Nanotechnology Now

Our NanoNews Digest Sponsors

Heifer International

Wikipedia Affiliate Button

Home > Press > FDA Assessing Feasibility of Using Nanotechnology Test to Detect Anthrax Following a Bioterrorist Attack

Abstract:
Test might be adaptable for use in resource-limited environments

FDA Assessing Feasibility of Using Nanotechnology Test to Detect Anthrax Following a Bioterrorist Attack

Silver Spring, MD | Posted on March 17th, 2009

The U.S. Food and Drug Administration has completed a "proof-of-concept" study of a test that quickly and accurately detects the presence of even the smallest amount of the deadly anthrax toxin.

"The FDA findings could form the basis of a test that allows earlier diagnosis of anthrax infection than currently possible," said Indira Hewlett, Ph.D., the senior author of the study and chief of the Laboratory of Molecular Virology, Office of Blood Research and Review, at the FDA's Center for Biologics Evaluation and Research (CBER). "The earlier those infected with anthrax can be treated, the better."

A proof-of-concept study is an initial investigation that aims to determine if a new scientific idea or concept holds promise for further development. A report on the results of this study appears in the March issue of Clinical and Vaccine Immunology.

Anthrax is an infectious disease caused by the bacterium Bacillus anthracis, a bacteria that forms spores, or dormant cells, which can come to life under the right temperature, nutrients and other conditions to allow growth. Anthrax occurs in humans after exposure to an infected animal or infected animal tissue or when anthrax spores are used as a bioterrorist weapon.

The proof-of-concept study developed by FDA researchers relies on a nanotechnology-based test platform built from tiny molecular-sized particles. This assay, the europium nanoparticle-based immunoassay (ENIA), was able to detect the presence of a protein made by the anthrax bacteria known as protective antigen (PA). PA combines with another protein called lethal factor to form anthrax lethal factor toxin, the protein that enters cells and causes toxic effects.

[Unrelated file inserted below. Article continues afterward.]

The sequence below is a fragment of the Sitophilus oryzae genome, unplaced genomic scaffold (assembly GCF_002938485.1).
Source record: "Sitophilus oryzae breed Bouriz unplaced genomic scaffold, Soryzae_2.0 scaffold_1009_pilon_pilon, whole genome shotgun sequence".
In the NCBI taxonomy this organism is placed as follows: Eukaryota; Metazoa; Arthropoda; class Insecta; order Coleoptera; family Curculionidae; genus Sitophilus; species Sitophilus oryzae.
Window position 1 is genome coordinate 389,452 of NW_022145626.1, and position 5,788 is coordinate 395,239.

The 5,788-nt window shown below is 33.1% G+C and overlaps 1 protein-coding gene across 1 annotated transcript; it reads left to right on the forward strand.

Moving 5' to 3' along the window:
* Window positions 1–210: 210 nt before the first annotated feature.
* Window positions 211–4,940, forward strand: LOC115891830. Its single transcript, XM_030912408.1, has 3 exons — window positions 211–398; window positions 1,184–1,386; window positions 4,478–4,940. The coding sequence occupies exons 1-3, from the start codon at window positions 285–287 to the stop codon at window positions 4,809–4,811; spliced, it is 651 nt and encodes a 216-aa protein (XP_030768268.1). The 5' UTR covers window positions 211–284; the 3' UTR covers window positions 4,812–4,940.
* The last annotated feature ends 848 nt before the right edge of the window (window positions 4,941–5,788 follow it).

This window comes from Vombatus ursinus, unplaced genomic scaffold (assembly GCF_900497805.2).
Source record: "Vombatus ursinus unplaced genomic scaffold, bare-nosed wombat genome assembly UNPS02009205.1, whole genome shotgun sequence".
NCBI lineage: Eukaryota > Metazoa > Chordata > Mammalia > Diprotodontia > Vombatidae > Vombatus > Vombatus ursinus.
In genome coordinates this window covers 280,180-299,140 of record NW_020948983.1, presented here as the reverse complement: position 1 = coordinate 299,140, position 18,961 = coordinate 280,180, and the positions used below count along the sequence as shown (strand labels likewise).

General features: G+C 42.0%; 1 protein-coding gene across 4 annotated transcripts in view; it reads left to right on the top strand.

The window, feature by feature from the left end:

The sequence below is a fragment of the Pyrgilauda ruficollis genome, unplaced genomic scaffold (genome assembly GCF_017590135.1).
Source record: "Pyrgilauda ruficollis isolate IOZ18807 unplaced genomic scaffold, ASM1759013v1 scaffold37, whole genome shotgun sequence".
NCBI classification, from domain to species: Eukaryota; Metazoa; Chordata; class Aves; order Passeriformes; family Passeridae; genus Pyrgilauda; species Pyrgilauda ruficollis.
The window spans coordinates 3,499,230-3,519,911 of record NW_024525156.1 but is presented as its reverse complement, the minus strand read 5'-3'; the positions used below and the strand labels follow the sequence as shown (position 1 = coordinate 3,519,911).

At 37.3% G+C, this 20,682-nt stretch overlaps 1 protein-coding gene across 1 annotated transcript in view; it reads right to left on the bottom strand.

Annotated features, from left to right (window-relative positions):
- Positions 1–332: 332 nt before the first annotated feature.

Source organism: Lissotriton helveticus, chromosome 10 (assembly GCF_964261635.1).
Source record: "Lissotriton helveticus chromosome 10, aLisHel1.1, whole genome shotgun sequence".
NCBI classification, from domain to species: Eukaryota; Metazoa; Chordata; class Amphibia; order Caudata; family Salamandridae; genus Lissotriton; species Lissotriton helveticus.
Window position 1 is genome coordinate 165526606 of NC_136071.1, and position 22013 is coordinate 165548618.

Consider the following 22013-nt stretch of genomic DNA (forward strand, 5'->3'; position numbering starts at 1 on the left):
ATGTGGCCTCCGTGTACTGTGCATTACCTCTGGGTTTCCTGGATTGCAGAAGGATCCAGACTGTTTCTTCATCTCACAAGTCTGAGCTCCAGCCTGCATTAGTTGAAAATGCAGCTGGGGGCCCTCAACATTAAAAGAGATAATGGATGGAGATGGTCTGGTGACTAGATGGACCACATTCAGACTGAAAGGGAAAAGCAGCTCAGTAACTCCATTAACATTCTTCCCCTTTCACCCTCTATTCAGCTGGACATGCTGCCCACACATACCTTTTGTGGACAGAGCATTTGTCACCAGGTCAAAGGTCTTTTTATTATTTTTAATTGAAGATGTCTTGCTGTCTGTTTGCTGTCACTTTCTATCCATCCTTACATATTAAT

The researchers showed that ENIA is capable of detecting PA in quantities that are 100 times lower than current tests, such as the enzyme-linked immunosorbent assay (ELISA). Both the ELISA and ENIA rely on antibodies that have an affinity for the anthrax protein of interest.

The FDA test is a modified version of ELISA, which is already commonly used to detect anthrax and other infections. The researchers call their new test 'europium nanoparticle-based immunoassay,' because atoms of europium are key to the assay's sensitivity.

The ENIA uses molecular spheres (called nanospheres) covered with thousands of light-emitting atoms of europium that emit light, which acts as a signal that PA is present. The CBER team further enhanced the signal by modifying the nanospheres so they held additional atoms of europium, making the test more sensitive.

The ENIA detected PA in 100 percent of samples of mouse plasma compared to 36.4 percent through ELISA.

Nanotechnology-based tests like the ENIA are rapidly emerging as convenient tools for a variety of laboratory uses, according to Shixing Tang, M.D., Ph.D., a visiting associate scientist in the Laboratory of Molecular Virology, CBER. "ENIA has potential use in an emergency because its relatively simple design makes the technology adaptable to point-of-care uses," said Dr. Tang, the first author of the study.

The researchers developed the ENIA for PA in response to the increased interest in the scientific community for new anthrax assays following the 2001 U.S. anthrax attack that killed five people.

Co-authors of the article, "Detection of Anthrax Toxin by an Ultrasensitive Immunoassay Using Europium Nanoparticles," include Jiangqin Zhao (CBER), Mahtab Moayeri, Zhaochun Chen, Haijing Hu, Robert H. Purcell, and Stephen H. Leppla (National Institute of Allergy and Infectious Diseases, National Institutes of Health), and Harri Harma (University of Turku, Finland).

####